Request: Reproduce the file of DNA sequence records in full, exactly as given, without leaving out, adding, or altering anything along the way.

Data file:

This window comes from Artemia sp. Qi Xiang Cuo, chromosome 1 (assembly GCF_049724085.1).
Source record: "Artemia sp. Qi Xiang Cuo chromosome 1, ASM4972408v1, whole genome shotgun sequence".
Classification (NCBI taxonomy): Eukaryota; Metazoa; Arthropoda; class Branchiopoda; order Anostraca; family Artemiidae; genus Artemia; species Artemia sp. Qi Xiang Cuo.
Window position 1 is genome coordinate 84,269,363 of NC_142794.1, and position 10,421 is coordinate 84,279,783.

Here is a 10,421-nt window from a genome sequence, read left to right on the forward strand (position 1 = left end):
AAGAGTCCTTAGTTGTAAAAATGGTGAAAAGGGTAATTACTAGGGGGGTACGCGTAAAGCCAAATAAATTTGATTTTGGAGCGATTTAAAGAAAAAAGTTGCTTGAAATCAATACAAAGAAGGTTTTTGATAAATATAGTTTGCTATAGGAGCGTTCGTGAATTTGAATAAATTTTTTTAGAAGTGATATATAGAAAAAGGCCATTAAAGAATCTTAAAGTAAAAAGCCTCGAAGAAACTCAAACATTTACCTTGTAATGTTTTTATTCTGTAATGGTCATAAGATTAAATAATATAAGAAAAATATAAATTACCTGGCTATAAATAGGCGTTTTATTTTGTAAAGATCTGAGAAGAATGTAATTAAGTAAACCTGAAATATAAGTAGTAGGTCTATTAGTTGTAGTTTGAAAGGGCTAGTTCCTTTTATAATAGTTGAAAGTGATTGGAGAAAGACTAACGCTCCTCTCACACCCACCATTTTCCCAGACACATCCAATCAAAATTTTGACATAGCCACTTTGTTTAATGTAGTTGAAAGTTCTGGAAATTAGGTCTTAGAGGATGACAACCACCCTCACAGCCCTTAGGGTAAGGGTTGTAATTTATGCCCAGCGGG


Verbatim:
This window comes from Artemia sp. Qi Xiang Cuo, chromosome 1 (assembly GCF_049724085.1).
Source record: "Artemia sp. Qi Xiang Cuo chromosome 1, ASM4972408v1, whole genome shotgun sequence".
Classification (NCBI taxonomy): Eukaryota; Metazoa; Arthropoda; class Branchiopoda; order Anostraca; family Artemiidae; genus Artemia; species Artemia sp. Qi Xiang Cuo.
Window position 1 is genome coordinate 84,269,363 of NC_142794.1, and position 10,421 is coordinate 84,279,783.

Here is a 10,421-nt window from a genome sequence, read left to right on the forward strand (position 1 = left end):
AAGAGTCCTTAGTTGTAAAAATGGTGAAAAGGGTAATTACTAGGGGGGTACGCGTAAAGCCAAATAAATTTGATTTTGGAGCGATTTAAAGAAAAAAGTTGCTTGAAATCAATACAAAGAAGGTTTTTGATAAATATAGTTTGCTATAGGAGCGTTCGTGAATTTGAATAAATTTTTTTAGAAGTGATATATAGAAAAAGGCCATTAAAGAATCTTAAAGTAAAAAGCCTCGAAGAAACTCAAACATTTACCTTGTAATGTTTTTATTCTGTAATGGTCATAAGATTAAATAATATAAGAAAAATATAAATTACCTGGCTATAAATAGGCGTTTTATTTTGTAAAGATCTGAGAAGAATGTAATTAAGTAAACCTGAAATATAAGTAGTAGGTCTATTAGTTGTAGTTTGAAAGGGCTAGTTCCTTTTATAATAGTTGAAAGTGATTGGAGAAAGACTAACGCTCCTCTCACACCCACCATTTTCCCAGACACATCCAATCAAAATTTTGACATAGCCACTTTGTTTAATGTAGTTGAAAGTTCTGGAAATTAGGTCTTAGAGGATGACAACCACCCTCACAGCCCTTAGGGTAAGGGTTGTAATTTATGCCCAGCGGG